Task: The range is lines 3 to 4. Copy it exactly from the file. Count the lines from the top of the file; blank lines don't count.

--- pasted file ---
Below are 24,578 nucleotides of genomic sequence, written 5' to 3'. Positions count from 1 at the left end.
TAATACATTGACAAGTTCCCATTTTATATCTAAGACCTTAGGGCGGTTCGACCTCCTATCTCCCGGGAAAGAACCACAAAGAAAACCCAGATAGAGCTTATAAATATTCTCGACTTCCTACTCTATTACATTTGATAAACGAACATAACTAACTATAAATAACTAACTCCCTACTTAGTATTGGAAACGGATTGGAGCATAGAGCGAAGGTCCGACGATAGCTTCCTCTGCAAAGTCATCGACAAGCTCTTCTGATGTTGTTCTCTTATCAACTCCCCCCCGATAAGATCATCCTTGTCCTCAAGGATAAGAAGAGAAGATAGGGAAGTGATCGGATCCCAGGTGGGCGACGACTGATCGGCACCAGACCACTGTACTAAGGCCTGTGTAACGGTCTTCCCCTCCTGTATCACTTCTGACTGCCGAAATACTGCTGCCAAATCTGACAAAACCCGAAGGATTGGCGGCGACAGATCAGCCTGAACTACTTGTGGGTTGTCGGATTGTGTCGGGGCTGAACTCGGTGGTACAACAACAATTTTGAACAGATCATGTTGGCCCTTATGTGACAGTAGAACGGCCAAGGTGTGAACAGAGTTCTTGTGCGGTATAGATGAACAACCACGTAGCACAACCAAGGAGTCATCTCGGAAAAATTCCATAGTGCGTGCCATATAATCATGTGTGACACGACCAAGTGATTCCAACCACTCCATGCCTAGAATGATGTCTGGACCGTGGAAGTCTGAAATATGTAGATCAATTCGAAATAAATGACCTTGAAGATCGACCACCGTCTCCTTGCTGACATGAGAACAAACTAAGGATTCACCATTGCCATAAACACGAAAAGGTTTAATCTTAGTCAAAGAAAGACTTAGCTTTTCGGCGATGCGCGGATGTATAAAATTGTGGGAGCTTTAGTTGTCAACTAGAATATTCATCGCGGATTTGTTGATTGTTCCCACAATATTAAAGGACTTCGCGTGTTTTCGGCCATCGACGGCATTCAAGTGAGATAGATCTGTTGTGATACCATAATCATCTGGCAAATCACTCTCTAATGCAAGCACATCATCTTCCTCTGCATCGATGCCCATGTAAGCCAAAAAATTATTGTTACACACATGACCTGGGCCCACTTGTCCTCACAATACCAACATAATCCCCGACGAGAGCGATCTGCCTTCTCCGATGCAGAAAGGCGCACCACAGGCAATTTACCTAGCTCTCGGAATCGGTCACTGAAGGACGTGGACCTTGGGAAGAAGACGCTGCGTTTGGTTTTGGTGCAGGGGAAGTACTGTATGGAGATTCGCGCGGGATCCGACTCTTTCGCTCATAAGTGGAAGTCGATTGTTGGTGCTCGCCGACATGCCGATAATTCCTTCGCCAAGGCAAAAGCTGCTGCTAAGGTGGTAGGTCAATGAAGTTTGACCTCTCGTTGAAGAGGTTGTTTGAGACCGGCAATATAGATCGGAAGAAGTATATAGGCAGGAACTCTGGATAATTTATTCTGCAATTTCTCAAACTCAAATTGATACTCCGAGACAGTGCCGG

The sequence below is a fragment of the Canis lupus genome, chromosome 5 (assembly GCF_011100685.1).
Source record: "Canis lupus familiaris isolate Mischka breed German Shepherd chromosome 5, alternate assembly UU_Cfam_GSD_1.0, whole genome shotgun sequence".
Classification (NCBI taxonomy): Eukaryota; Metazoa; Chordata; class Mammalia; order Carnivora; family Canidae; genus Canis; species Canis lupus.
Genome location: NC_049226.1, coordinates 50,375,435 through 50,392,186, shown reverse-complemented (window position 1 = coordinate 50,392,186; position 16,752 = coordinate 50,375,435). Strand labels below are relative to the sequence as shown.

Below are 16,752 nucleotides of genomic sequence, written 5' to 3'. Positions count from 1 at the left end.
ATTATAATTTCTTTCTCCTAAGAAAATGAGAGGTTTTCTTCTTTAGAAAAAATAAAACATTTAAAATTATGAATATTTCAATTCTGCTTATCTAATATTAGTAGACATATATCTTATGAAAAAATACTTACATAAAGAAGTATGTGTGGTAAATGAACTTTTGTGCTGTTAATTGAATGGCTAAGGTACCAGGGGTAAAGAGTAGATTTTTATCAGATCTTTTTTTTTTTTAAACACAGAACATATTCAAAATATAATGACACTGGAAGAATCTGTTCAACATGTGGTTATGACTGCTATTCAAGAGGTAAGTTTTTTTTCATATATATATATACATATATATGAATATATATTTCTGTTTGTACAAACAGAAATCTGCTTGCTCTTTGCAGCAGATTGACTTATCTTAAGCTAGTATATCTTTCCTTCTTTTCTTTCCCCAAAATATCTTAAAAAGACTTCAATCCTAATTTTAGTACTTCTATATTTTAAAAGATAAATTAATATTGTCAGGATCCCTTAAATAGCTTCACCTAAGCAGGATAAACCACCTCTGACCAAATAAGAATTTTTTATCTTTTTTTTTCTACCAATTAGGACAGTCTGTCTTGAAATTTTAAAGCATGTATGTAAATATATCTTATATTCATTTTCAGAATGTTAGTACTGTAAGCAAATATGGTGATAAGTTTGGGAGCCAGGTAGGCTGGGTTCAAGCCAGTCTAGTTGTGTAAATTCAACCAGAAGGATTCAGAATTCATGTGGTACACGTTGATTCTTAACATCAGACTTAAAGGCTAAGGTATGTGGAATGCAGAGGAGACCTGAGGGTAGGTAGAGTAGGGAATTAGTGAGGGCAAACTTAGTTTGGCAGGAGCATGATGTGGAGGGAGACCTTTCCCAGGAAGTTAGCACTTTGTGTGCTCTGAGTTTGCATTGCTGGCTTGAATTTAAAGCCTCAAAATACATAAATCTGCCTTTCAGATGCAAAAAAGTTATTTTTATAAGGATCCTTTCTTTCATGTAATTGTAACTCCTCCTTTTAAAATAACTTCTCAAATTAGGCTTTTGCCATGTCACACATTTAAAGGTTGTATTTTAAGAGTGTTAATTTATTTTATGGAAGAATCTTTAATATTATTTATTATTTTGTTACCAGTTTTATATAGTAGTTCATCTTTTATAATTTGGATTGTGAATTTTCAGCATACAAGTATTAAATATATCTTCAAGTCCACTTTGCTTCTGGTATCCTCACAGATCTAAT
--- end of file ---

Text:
The sequence below is a fragment of the Canis lupus genome, chromosome 5 (assembly GCF_011100685.1).
Source record: "Canis lupus familiaris isolate Mischka breed German Shepherd chromosome 5, alternate assembly UU_Cfam_GSD_1.0, whole genome shotgun sequence".